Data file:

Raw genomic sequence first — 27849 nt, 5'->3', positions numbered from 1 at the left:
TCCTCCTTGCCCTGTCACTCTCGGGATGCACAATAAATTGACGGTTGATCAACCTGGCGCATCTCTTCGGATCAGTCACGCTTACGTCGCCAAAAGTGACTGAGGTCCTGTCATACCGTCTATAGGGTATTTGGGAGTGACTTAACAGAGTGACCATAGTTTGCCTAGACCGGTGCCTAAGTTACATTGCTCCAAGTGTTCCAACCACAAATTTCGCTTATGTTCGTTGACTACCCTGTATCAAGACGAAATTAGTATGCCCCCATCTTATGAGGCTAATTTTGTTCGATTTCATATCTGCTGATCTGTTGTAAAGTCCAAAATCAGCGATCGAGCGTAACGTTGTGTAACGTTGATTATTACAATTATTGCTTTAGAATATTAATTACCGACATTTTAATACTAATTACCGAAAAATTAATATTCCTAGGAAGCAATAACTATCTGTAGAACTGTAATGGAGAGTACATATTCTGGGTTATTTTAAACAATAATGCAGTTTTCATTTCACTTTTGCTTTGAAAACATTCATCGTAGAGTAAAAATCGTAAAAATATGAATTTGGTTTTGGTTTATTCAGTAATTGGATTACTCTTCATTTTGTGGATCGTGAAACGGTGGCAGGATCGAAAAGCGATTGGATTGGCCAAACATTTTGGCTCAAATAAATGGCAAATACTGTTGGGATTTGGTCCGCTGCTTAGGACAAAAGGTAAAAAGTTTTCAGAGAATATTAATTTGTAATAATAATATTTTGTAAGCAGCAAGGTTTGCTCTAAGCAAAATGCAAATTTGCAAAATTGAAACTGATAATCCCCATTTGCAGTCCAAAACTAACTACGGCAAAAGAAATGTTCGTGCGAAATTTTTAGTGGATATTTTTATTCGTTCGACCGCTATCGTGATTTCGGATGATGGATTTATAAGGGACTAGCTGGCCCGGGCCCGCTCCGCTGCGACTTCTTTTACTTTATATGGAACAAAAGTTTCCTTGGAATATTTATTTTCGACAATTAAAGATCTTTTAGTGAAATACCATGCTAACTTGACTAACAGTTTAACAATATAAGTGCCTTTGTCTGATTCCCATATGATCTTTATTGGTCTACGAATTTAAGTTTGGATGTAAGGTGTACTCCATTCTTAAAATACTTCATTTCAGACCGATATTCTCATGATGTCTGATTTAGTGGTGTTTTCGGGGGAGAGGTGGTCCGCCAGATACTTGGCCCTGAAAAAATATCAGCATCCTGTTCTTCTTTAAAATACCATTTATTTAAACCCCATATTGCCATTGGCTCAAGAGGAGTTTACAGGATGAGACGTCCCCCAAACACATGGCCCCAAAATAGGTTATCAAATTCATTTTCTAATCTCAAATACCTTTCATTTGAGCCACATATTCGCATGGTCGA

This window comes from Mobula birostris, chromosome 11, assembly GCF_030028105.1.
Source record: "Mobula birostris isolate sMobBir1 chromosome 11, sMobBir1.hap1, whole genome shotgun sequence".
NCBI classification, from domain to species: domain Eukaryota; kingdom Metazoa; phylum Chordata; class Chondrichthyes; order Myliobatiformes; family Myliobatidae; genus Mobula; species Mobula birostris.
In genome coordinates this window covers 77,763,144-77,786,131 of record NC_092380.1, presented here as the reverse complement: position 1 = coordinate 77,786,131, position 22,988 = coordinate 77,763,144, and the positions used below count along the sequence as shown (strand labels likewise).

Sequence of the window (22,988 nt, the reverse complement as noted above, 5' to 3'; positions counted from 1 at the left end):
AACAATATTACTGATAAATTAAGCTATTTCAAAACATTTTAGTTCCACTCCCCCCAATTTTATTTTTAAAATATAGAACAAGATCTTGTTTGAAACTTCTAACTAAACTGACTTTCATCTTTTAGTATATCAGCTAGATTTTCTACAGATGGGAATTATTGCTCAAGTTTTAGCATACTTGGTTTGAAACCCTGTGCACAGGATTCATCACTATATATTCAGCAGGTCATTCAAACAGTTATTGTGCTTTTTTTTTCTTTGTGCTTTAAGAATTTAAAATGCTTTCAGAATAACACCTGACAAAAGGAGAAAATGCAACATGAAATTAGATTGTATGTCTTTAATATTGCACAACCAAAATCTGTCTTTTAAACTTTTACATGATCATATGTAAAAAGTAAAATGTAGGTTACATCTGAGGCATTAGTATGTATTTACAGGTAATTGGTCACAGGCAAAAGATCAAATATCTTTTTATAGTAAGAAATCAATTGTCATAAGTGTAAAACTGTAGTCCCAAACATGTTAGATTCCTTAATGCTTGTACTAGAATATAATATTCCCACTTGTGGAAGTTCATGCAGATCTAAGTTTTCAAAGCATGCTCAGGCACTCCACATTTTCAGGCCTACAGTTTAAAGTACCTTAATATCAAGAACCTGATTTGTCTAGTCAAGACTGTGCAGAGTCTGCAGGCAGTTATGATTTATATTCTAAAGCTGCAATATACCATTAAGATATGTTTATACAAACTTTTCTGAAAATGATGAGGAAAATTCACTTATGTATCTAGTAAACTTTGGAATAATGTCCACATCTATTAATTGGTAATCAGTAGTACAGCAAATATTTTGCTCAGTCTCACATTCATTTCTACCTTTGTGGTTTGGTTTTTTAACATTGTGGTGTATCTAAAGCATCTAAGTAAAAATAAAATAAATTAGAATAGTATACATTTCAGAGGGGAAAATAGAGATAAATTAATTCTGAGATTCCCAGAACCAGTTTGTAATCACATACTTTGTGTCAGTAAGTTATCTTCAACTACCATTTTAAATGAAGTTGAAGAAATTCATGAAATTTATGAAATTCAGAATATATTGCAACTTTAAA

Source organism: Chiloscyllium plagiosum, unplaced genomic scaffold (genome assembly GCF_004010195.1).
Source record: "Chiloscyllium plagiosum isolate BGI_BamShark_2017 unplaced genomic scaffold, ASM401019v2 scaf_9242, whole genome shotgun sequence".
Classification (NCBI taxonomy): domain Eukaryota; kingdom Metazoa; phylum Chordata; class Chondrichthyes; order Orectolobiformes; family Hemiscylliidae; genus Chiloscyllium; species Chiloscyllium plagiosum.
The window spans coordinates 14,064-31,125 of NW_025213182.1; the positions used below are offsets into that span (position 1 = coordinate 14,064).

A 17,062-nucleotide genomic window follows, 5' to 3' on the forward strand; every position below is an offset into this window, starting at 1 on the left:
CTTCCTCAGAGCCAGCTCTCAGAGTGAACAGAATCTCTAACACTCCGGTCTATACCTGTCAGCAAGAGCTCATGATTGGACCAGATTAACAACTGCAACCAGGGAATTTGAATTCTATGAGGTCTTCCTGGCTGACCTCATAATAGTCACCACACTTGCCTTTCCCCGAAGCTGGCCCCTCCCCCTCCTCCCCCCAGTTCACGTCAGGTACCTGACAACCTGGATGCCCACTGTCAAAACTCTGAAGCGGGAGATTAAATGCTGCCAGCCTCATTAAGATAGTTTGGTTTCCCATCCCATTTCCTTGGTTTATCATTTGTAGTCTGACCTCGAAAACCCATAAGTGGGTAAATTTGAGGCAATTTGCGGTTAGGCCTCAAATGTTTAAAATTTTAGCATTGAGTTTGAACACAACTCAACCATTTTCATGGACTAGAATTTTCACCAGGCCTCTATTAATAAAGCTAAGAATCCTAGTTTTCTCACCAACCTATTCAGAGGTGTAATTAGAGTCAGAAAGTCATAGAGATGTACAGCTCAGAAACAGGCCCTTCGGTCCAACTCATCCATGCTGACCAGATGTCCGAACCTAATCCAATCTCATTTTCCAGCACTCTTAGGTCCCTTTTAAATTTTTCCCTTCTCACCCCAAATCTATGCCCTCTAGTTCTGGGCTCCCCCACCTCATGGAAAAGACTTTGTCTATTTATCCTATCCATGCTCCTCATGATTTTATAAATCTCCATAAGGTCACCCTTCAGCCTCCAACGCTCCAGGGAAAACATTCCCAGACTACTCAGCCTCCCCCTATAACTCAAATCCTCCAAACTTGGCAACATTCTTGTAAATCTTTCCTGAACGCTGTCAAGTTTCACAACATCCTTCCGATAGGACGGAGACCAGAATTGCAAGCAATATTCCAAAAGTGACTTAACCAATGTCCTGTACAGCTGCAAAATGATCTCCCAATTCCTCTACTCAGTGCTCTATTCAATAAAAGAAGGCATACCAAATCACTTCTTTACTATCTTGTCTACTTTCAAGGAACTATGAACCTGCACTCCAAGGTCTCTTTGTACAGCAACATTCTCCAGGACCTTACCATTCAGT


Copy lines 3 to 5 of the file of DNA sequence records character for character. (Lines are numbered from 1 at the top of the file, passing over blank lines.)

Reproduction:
This window comes from Mobula birostris, chromosome 11, assembly GCF_030028105.1.
Source record: "Mobula birostris isolate sMobBir1 chromosome 11, sMobBir1.hap1, whole genome shotgun sequence".
NCBI classification, from domain to species: domain Eukaryota; kingdom Metazoa; phylum Chordata; class Chondrichthyes; order Myliobatiformes; family Myliobatidae; genus Mobula; species Mobula birostris.